2. Viswanathan M, Ammerman A, Eng E, Gartlehner G, Lohr KN,Griffith D, Rhodes S, Samuel-Hodge C, Mary S, Lux L, Webb L, Sutton SF, Swinson T, Jackman A, Whitener L. Community-Based Participatory Research: Assessing the Evidence, Evidence Report/Technology Assessment No. 99 [Prepared by RTI University of North Carolina Evidence-based Practice Center under Contract No. 290-02-0016]. July 2004. AHRQ Publication 04-E022-2. Rockville, MD: Agency for Healthcare Research and Quality. http://archive.ahrq.gov/downloads/pub/evidence/pdf/cbpr/cbpr.pdf
3. Israel BA, Schulz AJ, Parker EA, Becker AB. Review of community-based research: assessing partnership approaches to improve public health. Annu Rev Public Health. 1998;19:173–202.
4. Agency for Health Care Research and Quality. The Role of Community-Based Participatory Research: Creating Partnerships, Improving Health. AHRQ Publication No. 03-0037, June 2003. Agency for Healthcare Research and Quality, Rockville, MD. http://www.ahrq.gov/research/cbprrole.htm
Application Deadline: October 15, 2013
1. Applicants must work at not-for-profit institutions located within Iowa, Minnesota, South Dakota, or Wisconsin.
2. Applicants must be United States citizens, non-citizen nationals or permanent residents of the United States.
3. Applicants must hold a doctorate degree (M.D., Ph.D., or equivalent) and have a full-time faculty position or equivalent at a college, university, medical school, or other fiscally responsible not-for-profit organization within the United States.
4. Independent investigators at all stages of their career are eligible to apply. Thus, the usual ACS restriction to investigators within the first six years of their initial independent research appointment does not apply to this RFA.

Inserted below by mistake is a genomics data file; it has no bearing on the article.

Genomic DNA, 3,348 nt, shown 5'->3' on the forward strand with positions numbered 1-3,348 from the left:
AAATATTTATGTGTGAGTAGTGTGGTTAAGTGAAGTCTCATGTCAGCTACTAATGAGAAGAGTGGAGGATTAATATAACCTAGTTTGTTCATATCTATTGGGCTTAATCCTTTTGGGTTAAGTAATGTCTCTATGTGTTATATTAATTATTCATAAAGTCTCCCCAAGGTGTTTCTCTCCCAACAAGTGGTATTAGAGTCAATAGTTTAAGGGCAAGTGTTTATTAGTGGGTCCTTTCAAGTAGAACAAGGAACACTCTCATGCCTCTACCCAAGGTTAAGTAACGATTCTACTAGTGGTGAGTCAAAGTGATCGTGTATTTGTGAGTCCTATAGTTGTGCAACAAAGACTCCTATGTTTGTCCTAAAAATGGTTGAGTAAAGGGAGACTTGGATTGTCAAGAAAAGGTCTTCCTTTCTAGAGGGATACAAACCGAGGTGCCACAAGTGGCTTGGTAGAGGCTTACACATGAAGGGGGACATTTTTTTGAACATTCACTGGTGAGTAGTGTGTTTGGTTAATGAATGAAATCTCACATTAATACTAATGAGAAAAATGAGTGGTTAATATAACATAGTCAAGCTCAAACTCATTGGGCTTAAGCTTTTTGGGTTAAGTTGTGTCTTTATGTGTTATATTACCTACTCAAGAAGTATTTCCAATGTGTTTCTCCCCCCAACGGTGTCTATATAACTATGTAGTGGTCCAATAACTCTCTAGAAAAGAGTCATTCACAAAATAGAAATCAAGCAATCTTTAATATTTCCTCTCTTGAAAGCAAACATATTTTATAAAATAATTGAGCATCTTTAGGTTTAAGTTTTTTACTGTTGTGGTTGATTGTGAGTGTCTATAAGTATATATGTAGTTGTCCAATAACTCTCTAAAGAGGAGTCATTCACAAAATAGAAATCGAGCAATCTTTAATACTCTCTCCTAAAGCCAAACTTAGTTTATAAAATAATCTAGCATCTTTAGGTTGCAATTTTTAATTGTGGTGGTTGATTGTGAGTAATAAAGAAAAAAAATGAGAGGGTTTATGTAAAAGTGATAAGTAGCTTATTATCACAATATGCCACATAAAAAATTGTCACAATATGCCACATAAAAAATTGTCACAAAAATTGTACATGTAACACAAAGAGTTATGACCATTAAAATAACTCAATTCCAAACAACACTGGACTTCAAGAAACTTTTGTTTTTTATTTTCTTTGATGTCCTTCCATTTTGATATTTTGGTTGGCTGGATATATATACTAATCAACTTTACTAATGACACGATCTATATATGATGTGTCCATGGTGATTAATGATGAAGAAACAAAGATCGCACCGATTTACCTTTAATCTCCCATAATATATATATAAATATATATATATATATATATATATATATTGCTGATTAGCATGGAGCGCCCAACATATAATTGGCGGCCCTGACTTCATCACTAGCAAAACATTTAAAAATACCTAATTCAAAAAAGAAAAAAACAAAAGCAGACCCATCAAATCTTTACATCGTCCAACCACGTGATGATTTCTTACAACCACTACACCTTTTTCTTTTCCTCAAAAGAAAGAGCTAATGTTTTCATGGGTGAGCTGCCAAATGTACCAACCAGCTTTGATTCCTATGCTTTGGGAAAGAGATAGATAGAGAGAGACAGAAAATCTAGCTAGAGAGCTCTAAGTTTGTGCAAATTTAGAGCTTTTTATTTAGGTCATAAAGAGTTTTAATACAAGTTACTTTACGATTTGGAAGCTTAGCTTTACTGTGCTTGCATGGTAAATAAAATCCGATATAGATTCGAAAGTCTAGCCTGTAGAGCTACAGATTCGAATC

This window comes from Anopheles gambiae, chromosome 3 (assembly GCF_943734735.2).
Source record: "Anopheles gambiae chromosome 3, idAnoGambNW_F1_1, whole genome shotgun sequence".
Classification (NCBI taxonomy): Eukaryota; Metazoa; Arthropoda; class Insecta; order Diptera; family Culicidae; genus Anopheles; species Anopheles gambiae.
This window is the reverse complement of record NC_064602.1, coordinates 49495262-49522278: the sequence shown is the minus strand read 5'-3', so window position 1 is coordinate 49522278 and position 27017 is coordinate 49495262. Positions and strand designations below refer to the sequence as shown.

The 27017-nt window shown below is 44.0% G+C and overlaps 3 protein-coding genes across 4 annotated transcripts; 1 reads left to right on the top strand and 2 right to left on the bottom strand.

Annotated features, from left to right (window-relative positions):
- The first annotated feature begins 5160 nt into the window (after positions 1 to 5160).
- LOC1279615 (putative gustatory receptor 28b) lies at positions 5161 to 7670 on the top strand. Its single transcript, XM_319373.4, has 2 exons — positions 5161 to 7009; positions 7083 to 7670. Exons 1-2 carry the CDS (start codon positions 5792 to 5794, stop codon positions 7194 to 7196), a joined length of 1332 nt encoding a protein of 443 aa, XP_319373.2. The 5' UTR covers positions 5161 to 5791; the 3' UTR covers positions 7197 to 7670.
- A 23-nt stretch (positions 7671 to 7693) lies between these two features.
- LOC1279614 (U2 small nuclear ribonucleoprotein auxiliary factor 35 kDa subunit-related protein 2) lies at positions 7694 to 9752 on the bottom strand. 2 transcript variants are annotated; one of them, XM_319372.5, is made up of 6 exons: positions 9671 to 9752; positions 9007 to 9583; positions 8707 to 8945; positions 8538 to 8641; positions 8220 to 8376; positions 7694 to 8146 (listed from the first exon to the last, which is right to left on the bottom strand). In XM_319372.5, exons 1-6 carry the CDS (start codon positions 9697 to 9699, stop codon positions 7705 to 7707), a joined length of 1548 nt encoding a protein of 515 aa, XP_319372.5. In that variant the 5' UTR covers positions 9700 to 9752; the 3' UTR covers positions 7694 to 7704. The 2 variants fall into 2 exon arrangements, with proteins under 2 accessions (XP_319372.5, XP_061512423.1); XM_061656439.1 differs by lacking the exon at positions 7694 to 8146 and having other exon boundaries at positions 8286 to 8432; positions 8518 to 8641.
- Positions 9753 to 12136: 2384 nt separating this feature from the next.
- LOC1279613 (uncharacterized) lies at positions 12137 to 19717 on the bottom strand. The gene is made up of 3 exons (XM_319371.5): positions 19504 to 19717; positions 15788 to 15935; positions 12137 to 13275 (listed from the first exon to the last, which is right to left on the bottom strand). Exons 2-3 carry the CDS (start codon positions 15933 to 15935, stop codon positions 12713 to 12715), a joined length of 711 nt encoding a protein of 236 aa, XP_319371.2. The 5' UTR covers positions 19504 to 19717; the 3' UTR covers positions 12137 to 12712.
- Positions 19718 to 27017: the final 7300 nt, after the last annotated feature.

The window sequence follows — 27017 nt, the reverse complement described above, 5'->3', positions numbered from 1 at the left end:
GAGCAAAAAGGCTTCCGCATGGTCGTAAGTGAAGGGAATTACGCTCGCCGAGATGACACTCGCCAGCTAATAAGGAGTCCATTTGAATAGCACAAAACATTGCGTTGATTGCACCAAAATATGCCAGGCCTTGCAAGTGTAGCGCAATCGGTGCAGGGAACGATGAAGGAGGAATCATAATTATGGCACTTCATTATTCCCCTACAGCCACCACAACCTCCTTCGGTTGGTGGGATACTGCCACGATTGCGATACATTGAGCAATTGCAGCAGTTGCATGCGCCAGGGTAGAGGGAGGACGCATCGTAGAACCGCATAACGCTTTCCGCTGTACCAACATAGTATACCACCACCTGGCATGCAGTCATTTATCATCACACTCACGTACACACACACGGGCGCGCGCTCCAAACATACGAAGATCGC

Mechanisms of Support and Budget
Mechanism of Support: This RFA will use the Pilot and Exploratory Projects (PEP) mechanism. Complete instructions on this grant mechanism can be found here: Pilot and Exploratory Studies Using CBPR to Achieve Cancer Health Equity
Length of Study: Awards may not exceed a period of two years duration.
Budget: Budgets may not exceed $100,000 for two years (including indirect costs.) Awards: It is anticipated that a total of $200,000/year for 2 years will be available to support this RFA..
Peer Review Process: Review of applications at the American Cancer Society is a two-tiered process.
1. Applications will be reviewed by the CPPB (Cancer Control and Prevention Research: Psychosocial and Behavioral Aspects of Cancer Research) Peer Review Committee (PRC). Applications recommended for funding by the Peer Review Committee will be forwarded to the Council for Extramural Grants.
2. Council will determine which grants will be funded from all 18 Peer Review Committees after considering the relative merit of applications and available funds.
Additional Questions: For questions about this mechanism please contact Joseph Cotter, Program Coordinator of the Cancer Control and Prevention Research program, at email@example.com
Proposal Deadline: October 15
Applications Reviewed in Committee: January
Preliminary Notification of Outcome: March
Applications Reviewed in Council: March
Notifications of Awards: April
Award Start Date: July 1
Note: Grant application materials become available July 1.
The website for the National Palliative Care Research Center is: www.npcrc.org